Ground Broken, And $2M Raised, For New Shelter


Ground Broken,

And $2M Raised,

For New Shelter

With Success, ‘Shelter Us’ Finds $3M

Will Be Needed, And Sets New Target

Turning golden shovels at today’s noontime groundbreaking on the new Susquehanna SPCA animal shelter on Route 28 at Index are, from left, “Shelter Us” committee member Anne Laing, benefactress Ann Vitullo, benefactress Jane Forbes Clark, “Shelter Us” campaign chair Gaylord Dillingham and shelter Executive Director Stacie Hayes. Behind them, from left, are volunteer Sue Leonard, and board members Peter Gould, Kathy Clarkson and Corey Moffat. (Jim Kevlin/

By JIM KEVLIN • Special to

Better Exchange Thrift Store Manager Sara Lucas sets up panels showing artist’s renderings of the prospective animal shelter, on view for the first time today.

INDEX – There was plenty of good news, high spirits and benefactors aplenty at today’s groundbreaking on the new Susquehanna SPCA shelter on Route 28.  Plus a new goal to strive for.

First, it was announced the $250,000 matching grant from Staffworks President Anita Vitullo has been met, contributing $500,000 total to the $2 million original goal.

Second, it was announced the $2 million goal has been met, but also that an expanding vision has required a new goal — $3 million – with four years to meet the new target.

“We’re here to do it once and to do it right,” Susquehanna SPCA Executive Director Stacie Haynes declared in announcing the new goal to an upbeat and applauding crowd.

Since the original goal was set, Haynes told benefactors under the tent at a pre-groundbreaking reception, the “Shelter Us” committee concluded the shelter had to be moved from the flood plain where it is now located – and that is periodically flooded – to a higher spot.

“We have outgrown our facility,” she said, and the former motorcycle repair shop, the 102-year-old organization’s home for the past 30 years, “is no longer meeting our needs.”

That required purchase of the former Judith Brown CPA offices south of Cooperstown, just north of the Centers Healthcare nursing home turnoff, and the house next door, and demolition of both buildings.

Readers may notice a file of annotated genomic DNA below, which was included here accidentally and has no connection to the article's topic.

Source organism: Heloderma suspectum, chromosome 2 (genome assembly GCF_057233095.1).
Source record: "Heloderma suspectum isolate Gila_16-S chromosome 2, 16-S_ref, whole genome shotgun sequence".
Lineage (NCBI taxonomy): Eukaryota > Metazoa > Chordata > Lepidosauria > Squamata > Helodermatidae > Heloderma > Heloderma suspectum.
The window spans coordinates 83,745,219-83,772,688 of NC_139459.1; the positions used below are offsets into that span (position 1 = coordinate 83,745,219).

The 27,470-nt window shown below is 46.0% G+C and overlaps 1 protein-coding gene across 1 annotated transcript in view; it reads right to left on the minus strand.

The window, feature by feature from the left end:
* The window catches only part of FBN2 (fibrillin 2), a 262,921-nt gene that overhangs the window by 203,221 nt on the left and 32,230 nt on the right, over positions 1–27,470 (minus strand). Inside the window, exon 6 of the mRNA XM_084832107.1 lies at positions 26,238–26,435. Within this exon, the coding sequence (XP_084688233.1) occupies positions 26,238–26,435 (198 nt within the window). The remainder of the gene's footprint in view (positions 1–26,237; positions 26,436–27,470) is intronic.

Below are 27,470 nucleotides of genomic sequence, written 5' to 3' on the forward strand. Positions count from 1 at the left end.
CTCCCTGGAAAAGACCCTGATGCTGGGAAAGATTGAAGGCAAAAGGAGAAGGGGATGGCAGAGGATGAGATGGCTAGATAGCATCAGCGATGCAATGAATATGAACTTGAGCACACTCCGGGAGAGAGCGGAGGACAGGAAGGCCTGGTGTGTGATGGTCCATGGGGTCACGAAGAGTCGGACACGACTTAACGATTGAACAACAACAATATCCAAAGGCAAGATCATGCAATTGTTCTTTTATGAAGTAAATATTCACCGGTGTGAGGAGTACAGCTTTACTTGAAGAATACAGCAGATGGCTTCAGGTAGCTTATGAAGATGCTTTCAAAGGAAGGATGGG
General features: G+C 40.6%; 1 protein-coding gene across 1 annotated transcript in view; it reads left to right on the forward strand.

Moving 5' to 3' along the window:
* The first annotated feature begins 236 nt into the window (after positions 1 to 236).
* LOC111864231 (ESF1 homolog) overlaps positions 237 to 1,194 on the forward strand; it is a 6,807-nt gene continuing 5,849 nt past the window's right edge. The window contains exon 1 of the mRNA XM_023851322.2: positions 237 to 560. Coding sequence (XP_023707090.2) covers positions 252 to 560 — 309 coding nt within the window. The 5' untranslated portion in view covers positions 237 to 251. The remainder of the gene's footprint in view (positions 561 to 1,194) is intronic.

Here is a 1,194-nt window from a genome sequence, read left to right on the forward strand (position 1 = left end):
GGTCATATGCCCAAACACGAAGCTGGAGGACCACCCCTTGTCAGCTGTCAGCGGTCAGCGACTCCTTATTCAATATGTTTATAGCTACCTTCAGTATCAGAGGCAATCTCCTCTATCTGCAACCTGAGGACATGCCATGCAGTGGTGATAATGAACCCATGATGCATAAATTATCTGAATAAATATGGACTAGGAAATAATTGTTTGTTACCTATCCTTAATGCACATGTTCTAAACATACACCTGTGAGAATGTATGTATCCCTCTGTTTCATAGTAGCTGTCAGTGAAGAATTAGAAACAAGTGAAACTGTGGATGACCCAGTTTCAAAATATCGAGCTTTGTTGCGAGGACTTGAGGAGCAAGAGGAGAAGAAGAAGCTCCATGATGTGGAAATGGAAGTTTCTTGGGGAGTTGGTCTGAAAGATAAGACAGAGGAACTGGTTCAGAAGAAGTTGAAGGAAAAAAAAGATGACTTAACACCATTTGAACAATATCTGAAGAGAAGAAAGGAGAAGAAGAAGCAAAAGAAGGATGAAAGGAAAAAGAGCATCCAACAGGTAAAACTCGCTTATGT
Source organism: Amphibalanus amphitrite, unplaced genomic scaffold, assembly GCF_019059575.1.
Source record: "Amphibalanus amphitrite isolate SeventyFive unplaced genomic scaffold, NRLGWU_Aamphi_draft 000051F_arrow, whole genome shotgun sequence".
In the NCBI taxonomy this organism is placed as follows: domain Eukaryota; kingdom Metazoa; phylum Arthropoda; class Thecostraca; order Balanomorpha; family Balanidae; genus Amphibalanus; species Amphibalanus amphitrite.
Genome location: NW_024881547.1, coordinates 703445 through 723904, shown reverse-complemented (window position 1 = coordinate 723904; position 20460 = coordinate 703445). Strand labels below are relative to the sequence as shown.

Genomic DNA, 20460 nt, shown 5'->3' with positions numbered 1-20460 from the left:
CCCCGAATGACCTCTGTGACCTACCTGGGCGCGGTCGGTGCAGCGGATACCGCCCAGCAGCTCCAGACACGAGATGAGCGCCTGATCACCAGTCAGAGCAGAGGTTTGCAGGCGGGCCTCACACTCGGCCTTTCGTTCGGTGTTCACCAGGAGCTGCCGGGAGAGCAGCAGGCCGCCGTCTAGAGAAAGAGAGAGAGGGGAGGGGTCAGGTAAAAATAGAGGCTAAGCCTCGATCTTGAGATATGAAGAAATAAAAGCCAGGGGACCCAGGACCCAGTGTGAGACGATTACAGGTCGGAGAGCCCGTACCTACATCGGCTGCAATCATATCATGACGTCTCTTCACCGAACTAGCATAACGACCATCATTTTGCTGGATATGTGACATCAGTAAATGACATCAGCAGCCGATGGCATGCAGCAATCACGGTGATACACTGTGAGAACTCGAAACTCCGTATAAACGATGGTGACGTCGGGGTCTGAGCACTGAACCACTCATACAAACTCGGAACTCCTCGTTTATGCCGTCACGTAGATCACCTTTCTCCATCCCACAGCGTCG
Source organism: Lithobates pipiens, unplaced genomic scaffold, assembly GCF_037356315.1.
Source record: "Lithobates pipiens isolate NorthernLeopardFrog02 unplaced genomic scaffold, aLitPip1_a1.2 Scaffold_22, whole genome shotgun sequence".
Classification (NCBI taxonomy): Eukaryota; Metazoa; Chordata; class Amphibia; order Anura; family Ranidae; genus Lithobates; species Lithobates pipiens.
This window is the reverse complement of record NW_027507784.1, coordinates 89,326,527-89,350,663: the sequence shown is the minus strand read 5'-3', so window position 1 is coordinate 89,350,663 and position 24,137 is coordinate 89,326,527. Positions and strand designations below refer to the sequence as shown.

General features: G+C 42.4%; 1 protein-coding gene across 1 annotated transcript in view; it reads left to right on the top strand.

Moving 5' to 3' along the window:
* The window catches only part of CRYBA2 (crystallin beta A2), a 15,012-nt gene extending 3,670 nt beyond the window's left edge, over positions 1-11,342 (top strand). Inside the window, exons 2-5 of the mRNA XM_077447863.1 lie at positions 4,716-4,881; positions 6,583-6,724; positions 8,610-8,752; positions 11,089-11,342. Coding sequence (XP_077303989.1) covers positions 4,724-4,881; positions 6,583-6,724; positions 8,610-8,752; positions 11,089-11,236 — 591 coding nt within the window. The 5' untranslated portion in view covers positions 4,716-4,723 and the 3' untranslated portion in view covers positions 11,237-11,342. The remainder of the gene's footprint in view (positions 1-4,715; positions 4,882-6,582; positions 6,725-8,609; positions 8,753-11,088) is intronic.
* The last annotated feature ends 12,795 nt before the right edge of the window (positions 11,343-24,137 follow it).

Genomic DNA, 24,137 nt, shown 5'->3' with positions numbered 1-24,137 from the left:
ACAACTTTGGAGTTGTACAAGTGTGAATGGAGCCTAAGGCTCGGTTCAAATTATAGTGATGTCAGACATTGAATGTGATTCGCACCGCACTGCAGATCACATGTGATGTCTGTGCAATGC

The new site, which will accommodate the shelter and its thrift shop – it generates $90,000 a year toward shelter operations – keeps the facility on Route 28, between Oneonta and Cooperstown and thus convenient and front of mind to thousands of daily commuters.

In remarks that introduced Haynes, “Shelter Us” campaign chair Gaylord Dillingham credited “those of you in this room” and many other donors with the success to date, concluding, “There is going to be a hard number, and it’s going to be a hard number to reach.”

Haynes urged people who haven’t donated to do so, and people who have donated to consider doing so again.  Pledges may be made over four years, and the pledges enable bridge loans to keep construction on track, she said.

Benefactress Anita Vitullo, the Staffworks president, ticks off seven reasons she gave “Shelter Us” a $250,000 matching grant, including Susquehanna SPCA Executive Director Stacie Haynes, right.

But Anita Vitullo’s remarks suggested the components of success – she ticked off seven, including “the kind and good people” at today’s event and other donors – make eventual success inevitable, regardless of the higher goal.

Vitullo, whose Utica-based placement agency operates an office in Oneonta and is helping animal shelters regionally through the Community Foundation of Herkimer & Oneida Counties, credited Haynes’ “dynamic leadership” with her participation in the local effort.

“”She sought me ought and did a good job convincing me,” said the philanthropist.  “You just can’t say no to Stacie.”

Vitullo likes the Susquehanna SPCA’s can-do attitude.  Even when the shelter’s full, no animal is turned away.  And there’s “no expiration date” on placing the residents.

Seeking to learn and apply best practices, the shelter contracted with Barbara Carr, cutting-edge former director of Erie County Animal Shelter, serving the Buffalo area, and foremost consultant nationwide on these matters, to advise it.

The sizeable revenues from the thrift shop further reassured her.  “You’re trying to supplement some of your own giving,” she said.  “Bravo for you.”

Haynes collaboration with Sheriff Richard J. Devlin Jr. and District Attorney John Muehl on creating the Otsego County Animal Cruelty Task Force further impressed Vitullo.

Finally,  not only Haynes but the people around her – the board members, staff and volunteers — further impressed her.  “An organization is only as good as its people,” she said.



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